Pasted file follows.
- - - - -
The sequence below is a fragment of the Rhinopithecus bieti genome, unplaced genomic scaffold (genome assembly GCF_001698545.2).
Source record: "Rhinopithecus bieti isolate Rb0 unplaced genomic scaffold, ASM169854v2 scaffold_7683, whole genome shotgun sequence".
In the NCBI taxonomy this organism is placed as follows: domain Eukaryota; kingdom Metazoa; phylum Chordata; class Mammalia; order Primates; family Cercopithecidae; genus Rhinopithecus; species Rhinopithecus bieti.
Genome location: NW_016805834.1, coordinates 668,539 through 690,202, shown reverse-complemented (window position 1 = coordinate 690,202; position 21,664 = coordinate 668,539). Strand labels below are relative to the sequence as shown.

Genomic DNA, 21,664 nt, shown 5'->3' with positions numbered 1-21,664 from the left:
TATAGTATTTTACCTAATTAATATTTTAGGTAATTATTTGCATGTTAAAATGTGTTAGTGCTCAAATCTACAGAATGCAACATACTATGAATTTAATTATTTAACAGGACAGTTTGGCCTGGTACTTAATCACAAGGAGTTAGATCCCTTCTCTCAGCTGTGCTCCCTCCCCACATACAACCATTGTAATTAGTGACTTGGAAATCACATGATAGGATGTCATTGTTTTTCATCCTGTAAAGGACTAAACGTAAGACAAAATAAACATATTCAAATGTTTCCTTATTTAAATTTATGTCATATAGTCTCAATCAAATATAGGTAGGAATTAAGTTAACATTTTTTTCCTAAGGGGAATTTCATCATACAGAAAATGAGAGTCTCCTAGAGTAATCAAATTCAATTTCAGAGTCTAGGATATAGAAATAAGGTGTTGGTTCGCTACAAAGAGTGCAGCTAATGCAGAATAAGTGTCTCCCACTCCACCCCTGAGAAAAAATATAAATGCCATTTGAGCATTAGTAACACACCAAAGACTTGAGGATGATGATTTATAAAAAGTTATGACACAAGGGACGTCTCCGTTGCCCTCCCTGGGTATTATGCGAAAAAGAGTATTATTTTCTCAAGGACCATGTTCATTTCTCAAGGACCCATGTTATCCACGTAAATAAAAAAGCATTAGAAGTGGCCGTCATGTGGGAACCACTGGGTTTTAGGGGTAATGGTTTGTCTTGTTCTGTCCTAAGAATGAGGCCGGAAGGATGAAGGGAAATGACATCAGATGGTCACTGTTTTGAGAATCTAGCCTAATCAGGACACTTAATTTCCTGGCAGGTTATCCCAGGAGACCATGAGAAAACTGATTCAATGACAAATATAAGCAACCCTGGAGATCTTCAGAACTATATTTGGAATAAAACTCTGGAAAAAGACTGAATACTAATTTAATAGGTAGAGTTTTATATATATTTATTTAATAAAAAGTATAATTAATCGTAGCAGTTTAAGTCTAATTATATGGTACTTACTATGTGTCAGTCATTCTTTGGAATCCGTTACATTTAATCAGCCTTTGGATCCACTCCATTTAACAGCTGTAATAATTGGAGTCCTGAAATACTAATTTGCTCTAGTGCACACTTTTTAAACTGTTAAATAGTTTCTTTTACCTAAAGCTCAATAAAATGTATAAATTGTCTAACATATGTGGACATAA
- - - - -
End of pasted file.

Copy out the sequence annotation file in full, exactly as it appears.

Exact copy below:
The sequence below is a fragment of the Rhinopithecus bieti genome, unplaced genomic scaffold (genome assembly GCF_001698545.2).
Source record: "Rhinopithecus bieti isolate Rb0 unplaced genomic scaffold, ASM169854v2 scaffold_7683, whole genome shotgun sequence".
In the NCBI taxonomy this organism is placed as follows: domain Eukaryota; kingdom Metazoa; phylum Chordata; class Mammalia; order Primates; family Cercopithecidae; genus Rhinopithecus; species Rhinopithecus bieti.
Genome location: NW_016805834.1, coordinates 668,539 through 690,202, shown reverse-complemented (window position 1 = coordinate 690,202; position 21,664 = coordinate 668,539). Strand labels below are relative to the sequence as shown.

Genomic DNA, 21,664 nt, shown 5'->3' with positions numbered 1-21,664 from the left:
TATAGTATTTTACCTAATTAATATTTTAGGTAATTATTTGCATGTTAAAATGTGTTAGTGCTCAAATCTACAGAATGCAACATACTATGAATTTAATTATTTAACAGGACAGTTTGGCCTGGTACTTAATCACAAGGAGTTAGATCCCTTCTCTCAGCTGTGCTCCCTCCCCACATACAACCATTGTAATTAGTGACTTGGAAATCACATGATAGGATGTCATTGTTTTTCATCCTGTAAAGGACTAAACGTAAGACAAAATAAACATATTCAAATGTTTCCTTATTTAAATTTATGTCATATAGTCTCAATCAAATATAGGTAGGAATTAAGTTAACATTTTTTTCCTAAGGGGAATTTCATCATACAGAAAATGAGAGTCTCCTAGAGTAATCAAATTCAATTTCAGAGTCTAGGATATAGAAATAAGGTGTTGGTTCGCTACAAAGAGTGCAGCTAATGCAGAATAAGTGTCTCCCACTCCACCCCTGAGAAAAAATATAAATGCCATTTGAGCATTAGTAACACACCAAAGACTTGAGGATGATGATTTATAAAAAGTTATGACACAAGGGACGTCTCCGTTGCCCTCCCTGGGTATTATGCGAAAAAGAGTATTATTTTCTCAAGGACCATGTTCATTTCTCAAGGACCCATGTTATCCACGTAAATAAAAAAGCATTAGAAGTGGCCGTCATGTGGGAACCACTGGGTTTTAGGGGTAATGGTTTGTCTTGTTCTGTCCTAAGAATGAGGCCGGAAGGATGAAGGGAAATGACATCAGATGGTCACTGTTTTGAGAATCTAGCCTAATCAGGACACTTAATTTCCTGGCAGGTTATCCCAGGAGACCATGAGAAAACTGATTCAATGACAAATATAAGCAACCCTGGAGATCTTCAGAACTATATTTGGAATAAAACTCTGGAAAAAGACTGAATACTAATTTAATAGGTAGAGTTTTATATATATTTATTTAATAAAAAGTATAATTAATCGTAGCAGTTTAAGTCTAATTATATGGTACTTACTATGTGTCAGTCATTCTTTGGAATCCGTTACATTTAATCAGCCTTTGGATCCACTCCATTTAACAGCTGTAATAATTGGAGTCCTGAAATACTAATTTGCTCTAGTGCACACTTTTTAAACTGTTAAATAGTTTCTTTTACCTAAAGCTCAATAAAATGTATAAATTGTCTAACATATGTGGACATAA